The lions sleep tonight. Four days after two cubs died at the Etawah Lion Safari, taking the toll to six in nine months, it has gone into lockdown mode.
Chief Wildlife Warden Rupaq De, Director, Lion Safari, K K Singh and other senior officials have locked themselves inside, trying to figure out the problem, all entry has been banned, and among those closely watching the CCTV footage for clues is the Chief Minister’s office.
The immediate priority is a four-day-old cub that is fighting for survival.
“Nobody is to be allowed inside. Upar sey order hai,” says a forest guard at the main gate.
District Magistrate Nitin Bansal said senior forest officials are not talking to the media.
The safari is a pet project of Samajwadi Party chief Mulayam Singh Yadav. Son and Chief Minister Akhilesh Yadav is a regular visitor, though the 350-hectare enclosure (with the safari area 50 hectares), located around 240 km from Lucknow, hasn’t yet been thrown open to public. He last visited on June 26. Currently abroad, Akhilesh is said to be in touch with the officials concerned.
Experts working on saving the cub include two from Gujarat — Dr R S Kadiwal and keeper Saleem. They have been brought in after all the other cubs born here so far have died.
The cub struggling for life was born to Girishma. It has been separated from its mother, and is being fed goat milk. Delighting the officials, it has opened its eyes. All depends on how the coming week goes.
Admitting that no one is being allowed in the safari right now, Principal Secretary, Forests, Sanjeev Saran said, “We have got a specialist doctor from Gujarat who is looking after the cub. We are trying hard and we are trying our best.”
Four pairs of Asiatic lions had been brought to the safari between April and September 2014. The first to die were the pair brought from Hyderabad — Lakshmi on October 30, 2014, followed by Vishnu on November 16. Then, on July 18 this year, two cubs of lioness Heer died, followed by Girishma’s two four days later.
The three lion pairs remaining — Manan and Kunwari, Heer and Gigo, Girishma and Kuber — are all from Gujarat.
With Heer and Girishma not likely to deliver any time again soon, and Kunwari reportedly hospitalised, the survival of the ailing cub is crucial for the safari. Should it recover, it can be released into the safari only two years later.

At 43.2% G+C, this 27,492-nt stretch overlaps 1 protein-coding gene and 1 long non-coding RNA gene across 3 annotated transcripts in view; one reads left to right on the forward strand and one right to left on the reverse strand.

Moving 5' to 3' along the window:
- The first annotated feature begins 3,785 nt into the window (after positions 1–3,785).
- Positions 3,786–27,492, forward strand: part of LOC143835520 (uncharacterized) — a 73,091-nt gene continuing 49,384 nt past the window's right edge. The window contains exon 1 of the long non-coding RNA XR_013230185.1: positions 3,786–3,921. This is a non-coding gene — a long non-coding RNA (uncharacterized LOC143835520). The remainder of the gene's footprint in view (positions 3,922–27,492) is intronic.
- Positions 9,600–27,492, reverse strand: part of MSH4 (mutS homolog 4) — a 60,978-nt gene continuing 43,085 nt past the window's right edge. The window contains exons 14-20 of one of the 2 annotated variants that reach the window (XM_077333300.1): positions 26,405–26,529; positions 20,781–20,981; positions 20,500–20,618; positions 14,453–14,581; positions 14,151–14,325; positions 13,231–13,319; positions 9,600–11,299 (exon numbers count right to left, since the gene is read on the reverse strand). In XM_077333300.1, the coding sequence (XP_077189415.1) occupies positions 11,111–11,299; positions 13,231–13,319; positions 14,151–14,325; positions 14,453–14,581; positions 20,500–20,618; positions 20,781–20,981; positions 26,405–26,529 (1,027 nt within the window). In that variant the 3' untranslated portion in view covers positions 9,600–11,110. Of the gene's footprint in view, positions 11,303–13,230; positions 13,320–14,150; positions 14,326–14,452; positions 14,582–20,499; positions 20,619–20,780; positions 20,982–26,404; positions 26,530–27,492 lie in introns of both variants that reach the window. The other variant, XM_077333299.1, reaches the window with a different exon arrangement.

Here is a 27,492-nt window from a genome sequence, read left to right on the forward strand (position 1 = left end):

That could also hit Mulayam’s plans for a grand opening of the safari, located in his native district, before the 2017 Assembly polls.
Currently, there is a single full-time vet A K Tripathi at the safari, which also plans to host leopards, antelopes, bears etc.
A corpus of Rs 100 crore has been sanctioned, and Akhilesh himself heads one of the three committees set up for the safari’s smooth functioning. As many as 88 posts have been sanctioned, including of four senior forest officers. Search is on for an environmentalist, a biologist and a naturalist.
Sources blamed the “lax attitude” shown towards the lions at the time of delivery for the cubs dying. A safari employee said even the CCTV footage was checked only after three-four hours and no senior forest official was around when the lionesses had the cubs.
Earlier, Lakshmi’s death had been blamed on “multi-organ dysfunction followed by cardiac respiratory failure”. However, sources said both Lakshmi and Vishnu had received injuries during their transportation from Kanpur Zoo, and couldn’t recover due to the lack of a tiger specialist.
Among those who paid a visit to the ailing Lakshmi was Akhilesh. Experts from the Indian Veterinary Research Institute, Bareilly; Veterinary College, Mathura; Sakkarbaug Zoo, Junagadh, Gujarat; Bear Rescue Facility, Agra; and veterinarians from the Zoo Authority of Karnataka were also consulted.
Later, the state government turned to the Zoological Society of London, and Born Free Foundation of the UK. However, Lakshmi and Vishnu could not be saved, and had died within 16 days of each other.
More worryingly for Akhilesh and Mulayam, questions are being raised now over the viability of the project itself, and whether lions can survive in Etawah’s topography. Old gazetteer records show animals like neelgai, panther, fox, sambhar, bear, wolf, hyena, hare etc in Etawah but no mention of Asiatic lions.
However, wildlife experts play down these fears. “There is not much climatic difference between Gujarat and Etawah. Lions can survive in Etawah. The two adults died due to infection last year. We have conducted the postmortem of the four dead cubs and sent their viscera for examination. The report is awaited,” Dr A K Sharma, Incharge, Wildlife Conservation, Indian Veterinary Research Institute, Bareilly, said.
Incidentally, Narendra Modi had used the Gujarat lions sent to Etawah to target the SP during the general elections last year. “Your chief minister was asking us for lions, we gave them lions. We had hoped they may draw some strength from seeing the lions. But they could not handle the Gujarat lions. The lions had to be caged,” Modi had said, while inviting Akhilesh and Mulayam to visit “Gir forests (in Gujarat) and see how the lions roam freely” there.
That bite may have just got teeth.
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